Tuesday, 21 June 2016

Fear, Hope and the EU Referendum

I made up my mind months ago how I will be voting in Thursday’s EU referendum. 

However, despite the barrage of campaign literature through our letterbox and the wall-to-wall coverage on TV, the truth is that I feel very uninspired by either side of the argument; after all, the European Union was not something that I had ever spend a large amount of time thinking about. The conduct of the referendum campaigning hasn’t helped to fire my passion for either side. In fact, the way the campaign has been conducted could be argued to have shown democracy at its worst. 

Last week’s horrific murder of Jo Cox showed us all something of the common decency and dedicated service of many MPs, both through Jo Cox’s exemplary but all too short career as a parliamentarian but also through the way that politicians of all parties have shown their collective solidarity with her family and each other; indeed, yesterday’s recall of parliament to pay tribute to Jo was one of the most moving sessions I have ever witnessed.

However, the way that the referendum has been fought is in stark contrast to the way that politicians and the nation have come together to mourn the loss of Jo Cox. The referendum campaign has showed us the ugly side to politics, as J. K. Rowling has written about in a recent blog. She eloquently describes how both the Leave and Remain campaigns have resorted to fear tactics to try and win the day, and of how both campaigns have created monsters to win their arguments. Leave tell us of an EU that is corrupt, undemocratic and allows uncontrolled immigration into the UK, whereas Remain warn of an apocalyptic financial meltdown if Brexit happens. 

British and EU Flags
Photo: Dave Kellham. Under Creative Commons License
What I have found throughout the campaign is the lack of serious engagement with real issues. There has been claim and counter-claim. Remain will claim something and Leave will simply dismiss the argument by saying something along the lines of ‘well, they would say that, wouldn’t they.’ Or a high-profile figure comes out for Leave and Remain replies ‘well, we all knew that so-and-so supported leave all along.’ Then throughout the campaign, the claims on both sides have got wilder and wilder. David Cameron has suggested that a Brexit might lead to World War III and Boris Johnson has claimed that the EU currently prevents bananas from being sold in more than threes! If you ask me, the whole campaign is bananas. Then or course there is the more sinister side to the campaign. Nigel Farage’s Breaking Point poster, featuring lines of non-white migrants queuing up to enter the EU, was a particularly low low for the campaign, and if - and it is a big if - if the murder of Jo Cox really was an act of political violence stoked up by the referendum campaign then that would be a damning indictment of how the campaign was run. Read Alex Massie’s excellent article in the Spectator for more on the consequences of irresponsible rhetoric in public life.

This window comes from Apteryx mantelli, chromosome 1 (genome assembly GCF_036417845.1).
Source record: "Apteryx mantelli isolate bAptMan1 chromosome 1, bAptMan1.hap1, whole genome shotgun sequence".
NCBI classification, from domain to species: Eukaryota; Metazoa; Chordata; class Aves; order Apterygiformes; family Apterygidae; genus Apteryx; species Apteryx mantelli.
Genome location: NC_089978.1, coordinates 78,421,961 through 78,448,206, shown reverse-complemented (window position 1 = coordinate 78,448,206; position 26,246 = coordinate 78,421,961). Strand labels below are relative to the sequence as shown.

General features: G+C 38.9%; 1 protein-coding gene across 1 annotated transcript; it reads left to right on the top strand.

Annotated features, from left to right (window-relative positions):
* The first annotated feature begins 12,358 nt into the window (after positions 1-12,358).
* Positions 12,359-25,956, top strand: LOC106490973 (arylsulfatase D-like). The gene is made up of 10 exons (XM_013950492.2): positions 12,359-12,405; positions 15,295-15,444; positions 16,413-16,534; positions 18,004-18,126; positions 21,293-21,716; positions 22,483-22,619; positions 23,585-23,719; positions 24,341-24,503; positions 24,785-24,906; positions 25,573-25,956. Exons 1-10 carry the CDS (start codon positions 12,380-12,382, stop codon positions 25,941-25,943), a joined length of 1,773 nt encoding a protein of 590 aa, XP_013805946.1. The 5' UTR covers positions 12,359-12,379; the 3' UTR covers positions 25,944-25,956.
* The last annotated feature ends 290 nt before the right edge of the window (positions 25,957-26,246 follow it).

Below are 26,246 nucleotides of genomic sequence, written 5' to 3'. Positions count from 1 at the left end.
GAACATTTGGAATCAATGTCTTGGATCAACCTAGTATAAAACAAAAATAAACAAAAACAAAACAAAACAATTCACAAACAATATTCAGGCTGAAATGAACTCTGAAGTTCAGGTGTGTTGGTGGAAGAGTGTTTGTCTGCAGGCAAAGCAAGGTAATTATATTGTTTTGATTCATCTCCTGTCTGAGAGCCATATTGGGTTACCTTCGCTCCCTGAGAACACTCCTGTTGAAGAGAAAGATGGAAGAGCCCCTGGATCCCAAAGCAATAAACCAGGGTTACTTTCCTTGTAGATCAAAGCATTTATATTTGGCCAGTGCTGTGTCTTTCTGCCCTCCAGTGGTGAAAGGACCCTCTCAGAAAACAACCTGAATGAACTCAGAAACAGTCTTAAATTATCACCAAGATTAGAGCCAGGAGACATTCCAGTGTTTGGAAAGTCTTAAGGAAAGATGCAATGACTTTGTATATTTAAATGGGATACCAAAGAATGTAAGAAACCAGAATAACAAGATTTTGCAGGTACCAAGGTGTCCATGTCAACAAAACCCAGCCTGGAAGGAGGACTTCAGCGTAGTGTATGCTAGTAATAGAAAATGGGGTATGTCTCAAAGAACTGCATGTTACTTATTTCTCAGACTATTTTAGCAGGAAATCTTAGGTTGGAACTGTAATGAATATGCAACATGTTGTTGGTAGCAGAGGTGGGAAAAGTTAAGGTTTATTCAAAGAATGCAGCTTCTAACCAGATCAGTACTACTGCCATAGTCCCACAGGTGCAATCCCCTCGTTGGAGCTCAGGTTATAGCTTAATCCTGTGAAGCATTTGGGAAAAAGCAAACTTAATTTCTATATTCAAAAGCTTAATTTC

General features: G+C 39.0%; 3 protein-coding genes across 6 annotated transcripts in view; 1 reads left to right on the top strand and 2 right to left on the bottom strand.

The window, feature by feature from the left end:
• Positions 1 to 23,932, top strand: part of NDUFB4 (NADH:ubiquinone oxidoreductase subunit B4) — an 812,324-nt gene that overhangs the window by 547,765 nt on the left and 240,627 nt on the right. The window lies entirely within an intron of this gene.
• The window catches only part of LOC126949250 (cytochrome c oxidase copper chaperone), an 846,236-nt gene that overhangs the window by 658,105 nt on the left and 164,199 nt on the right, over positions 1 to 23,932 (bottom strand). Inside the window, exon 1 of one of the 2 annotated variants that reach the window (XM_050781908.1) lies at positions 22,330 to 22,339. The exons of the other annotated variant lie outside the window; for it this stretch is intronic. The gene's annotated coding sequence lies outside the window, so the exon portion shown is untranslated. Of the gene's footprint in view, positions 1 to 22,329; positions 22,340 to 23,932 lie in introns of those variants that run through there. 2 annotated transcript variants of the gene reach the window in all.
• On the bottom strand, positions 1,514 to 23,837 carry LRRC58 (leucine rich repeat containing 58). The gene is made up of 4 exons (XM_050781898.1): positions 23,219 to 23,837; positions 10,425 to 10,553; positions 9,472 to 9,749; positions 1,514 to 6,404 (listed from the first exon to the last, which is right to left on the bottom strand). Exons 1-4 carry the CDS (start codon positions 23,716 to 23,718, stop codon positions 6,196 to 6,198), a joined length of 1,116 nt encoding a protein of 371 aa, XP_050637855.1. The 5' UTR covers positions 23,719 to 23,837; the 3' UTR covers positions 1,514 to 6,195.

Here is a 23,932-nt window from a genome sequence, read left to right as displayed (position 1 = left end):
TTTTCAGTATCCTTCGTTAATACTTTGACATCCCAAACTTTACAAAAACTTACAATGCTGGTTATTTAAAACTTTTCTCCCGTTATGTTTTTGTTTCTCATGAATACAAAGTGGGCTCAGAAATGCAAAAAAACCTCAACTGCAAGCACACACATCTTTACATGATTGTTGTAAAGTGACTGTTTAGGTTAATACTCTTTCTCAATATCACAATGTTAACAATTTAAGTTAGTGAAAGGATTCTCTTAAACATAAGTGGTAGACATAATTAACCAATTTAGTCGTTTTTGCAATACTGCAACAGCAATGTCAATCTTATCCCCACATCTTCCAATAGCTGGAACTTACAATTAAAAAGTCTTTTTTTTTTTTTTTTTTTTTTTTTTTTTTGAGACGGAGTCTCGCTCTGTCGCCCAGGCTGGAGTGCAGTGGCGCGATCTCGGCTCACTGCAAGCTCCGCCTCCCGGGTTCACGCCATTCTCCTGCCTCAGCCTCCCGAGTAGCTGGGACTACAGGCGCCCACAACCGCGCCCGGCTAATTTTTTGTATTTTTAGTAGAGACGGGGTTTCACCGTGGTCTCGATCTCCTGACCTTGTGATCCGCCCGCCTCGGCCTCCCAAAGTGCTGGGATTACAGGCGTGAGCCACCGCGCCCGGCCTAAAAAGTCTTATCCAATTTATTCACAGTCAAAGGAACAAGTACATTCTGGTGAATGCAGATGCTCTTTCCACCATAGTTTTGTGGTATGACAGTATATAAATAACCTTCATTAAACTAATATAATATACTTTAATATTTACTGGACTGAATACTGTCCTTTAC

What the British public needs is not rhetoric, name calling, half-truths and fear. Instead, we need a sense of hope. Whatever happened to the politics of hope? Eight years ago, Barack Obama was elected President of the United State claiming ‘Yes we can.’ Perhaps he couldn’t do all he hoped but the aspiration was there. Now, whether we’re Leave or Remain, we should cast our vote based on hope, not on fear. Sadly too many people will be voting Leave based on a fear of migration and too many people will vote Remain based on a fear of the economic consequences of Brexit. While these fears are real and should be addressed, I think we need a narrative of hope to rescue our politics.

So what I would have wanted to see during this campaign is the opposite of what we have seen. I would have wanted a far more positive case on both sides of the argument. I would have wanted to hear about the moral and social case for leaving and for staying. And I would have wanted the debate conducted with dignity, integrity and with grace. Sadly, it took the murder of a young wife and mother on the streets of Birstall for us to see the best of our politicians. Let us hope that, whatever the result on Thursday, our politics, our politicians and our nation will be able to develop a narrative of hope that transcends our fear.

Oh, and if you’re interested, I’ll be voting to remain.

I’m aware that the European Union is far from perfect, but no-one is truly an island - not even our island nation. We live in a world that is increasingly interdependent. Nation states should not purely be looking after their own self-interests and instead we should have genuine solidarity with other nations. The EU has many flaws and is in desperate need of reform but I think that Britain will be more of a benefit to a dangerous and unstable world from within the EU than without.

[If anyone wants to read more about what a reformed EU could look like then check out Ben Ryan's Theos Report 'A Soul for the Union.']

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